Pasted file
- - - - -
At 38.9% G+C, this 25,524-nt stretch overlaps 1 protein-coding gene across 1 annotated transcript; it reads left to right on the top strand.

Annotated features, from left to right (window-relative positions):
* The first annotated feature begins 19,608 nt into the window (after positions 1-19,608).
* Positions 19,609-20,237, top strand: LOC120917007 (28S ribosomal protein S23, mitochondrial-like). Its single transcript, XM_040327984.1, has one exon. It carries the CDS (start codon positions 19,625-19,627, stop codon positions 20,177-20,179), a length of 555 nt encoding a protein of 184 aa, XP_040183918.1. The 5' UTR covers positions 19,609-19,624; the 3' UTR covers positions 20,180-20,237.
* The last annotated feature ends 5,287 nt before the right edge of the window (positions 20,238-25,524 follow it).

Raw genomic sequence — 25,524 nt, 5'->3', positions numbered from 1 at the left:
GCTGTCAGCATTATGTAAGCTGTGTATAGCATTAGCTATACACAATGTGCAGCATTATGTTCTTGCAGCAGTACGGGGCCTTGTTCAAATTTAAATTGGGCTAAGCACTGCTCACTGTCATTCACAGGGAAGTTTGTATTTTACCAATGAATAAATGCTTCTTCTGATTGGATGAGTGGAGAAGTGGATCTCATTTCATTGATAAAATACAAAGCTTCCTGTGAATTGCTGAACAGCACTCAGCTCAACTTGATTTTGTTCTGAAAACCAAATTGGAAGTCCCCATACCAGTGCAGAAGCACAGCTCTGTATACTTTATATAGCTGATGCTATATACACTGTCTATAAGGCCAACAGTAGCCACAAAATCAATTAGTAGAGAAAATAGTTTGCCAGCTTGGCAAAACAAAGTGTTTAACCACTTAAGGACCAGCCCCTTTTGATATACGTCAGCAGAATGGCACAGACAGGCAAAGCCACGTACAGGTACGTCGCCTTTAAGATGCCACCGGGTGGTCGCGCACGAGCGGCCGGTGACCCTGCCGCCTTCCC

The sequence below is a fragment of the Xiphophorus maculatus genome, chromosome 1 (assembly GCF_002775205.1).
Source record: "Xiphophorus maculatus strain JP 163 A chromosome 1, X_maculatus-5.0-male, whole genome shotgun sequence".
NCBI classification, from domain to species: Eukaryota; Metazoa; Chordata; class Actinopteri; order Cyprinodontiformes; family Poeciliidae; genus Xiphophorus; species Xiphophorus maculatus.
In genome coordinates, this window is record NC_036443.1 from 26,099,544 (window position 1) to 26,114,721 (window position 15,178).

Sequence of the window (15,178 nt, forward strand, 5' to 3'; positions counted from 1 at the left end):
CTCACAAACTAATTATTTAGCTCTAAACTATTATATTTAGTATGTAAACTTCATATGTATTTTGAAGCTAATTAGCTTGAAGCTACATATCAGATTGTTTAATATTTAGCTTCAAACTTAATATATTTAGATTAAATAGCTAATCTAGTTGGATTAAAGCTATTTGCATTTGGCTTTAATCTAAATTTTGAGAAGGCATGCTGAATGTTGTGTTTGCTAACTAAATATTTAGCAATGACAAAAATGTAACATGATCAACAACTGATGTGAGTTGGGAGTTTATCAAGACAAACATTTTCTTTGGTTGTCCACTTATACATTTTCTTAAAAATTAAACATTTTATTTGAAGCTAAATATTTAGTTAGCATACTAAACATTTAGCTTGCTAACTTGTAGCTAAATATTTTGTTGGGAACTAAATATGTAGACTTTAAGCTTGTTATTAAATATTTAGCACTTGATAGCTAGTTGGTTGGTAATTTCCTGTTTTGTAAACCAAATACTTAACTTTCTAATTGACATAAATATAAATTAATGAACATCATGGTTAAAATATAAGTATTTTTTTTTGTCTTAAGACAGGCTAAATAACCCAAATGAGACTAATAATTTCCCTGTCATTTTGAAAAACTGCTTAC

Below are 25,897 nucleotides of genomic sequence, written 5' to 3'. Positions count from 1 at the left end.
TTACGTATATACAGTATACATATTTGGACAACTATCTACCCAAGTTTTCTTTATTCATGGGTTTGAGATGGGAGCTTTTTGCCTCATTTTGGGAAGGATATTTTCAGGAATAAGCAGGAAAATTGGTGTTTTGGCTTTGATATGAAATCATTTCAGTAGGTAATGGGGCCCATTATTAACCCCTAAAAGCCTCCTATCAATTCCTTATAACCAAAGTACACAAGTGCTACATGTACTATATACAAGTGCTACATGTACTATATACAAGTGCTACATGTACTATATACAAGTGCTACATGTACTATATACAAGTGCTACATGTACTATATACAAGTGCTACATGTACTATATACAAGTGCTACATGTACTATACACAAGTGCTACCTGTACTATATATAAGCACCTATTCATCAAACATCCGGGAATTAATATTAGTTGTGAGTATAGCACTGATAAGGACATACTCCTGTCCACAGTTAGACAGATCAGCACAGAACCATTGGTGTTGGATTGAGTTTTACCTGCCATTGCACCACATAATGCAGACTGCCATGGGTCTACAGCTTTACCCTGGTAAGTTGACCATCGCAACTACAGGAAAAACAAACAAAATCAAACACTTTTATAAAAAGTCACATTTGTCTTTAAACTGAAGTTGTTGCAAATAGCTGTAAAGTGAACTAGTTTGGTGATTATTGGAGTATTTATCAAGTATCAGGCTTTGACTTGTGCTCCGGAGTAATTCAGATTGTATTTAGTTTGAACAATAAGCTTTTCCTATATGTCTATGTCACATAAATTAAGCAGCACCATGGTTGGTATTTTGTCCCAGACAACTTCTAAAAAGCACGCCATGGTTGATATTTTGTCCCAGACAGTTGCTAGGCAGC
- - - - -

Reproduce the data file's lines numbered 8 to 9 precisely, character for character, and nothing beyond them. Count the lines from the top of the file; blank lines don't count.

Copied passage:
The sequence below is a fragment of the Xiphophorus maculatus genome, chromosome 1 (assembly GCF_002775205.1).
Source record: "Xiphophorus maculatus strain JP 163 A chromosome 1, X_maculatus-5.0-male, whole genome shotgun sequence".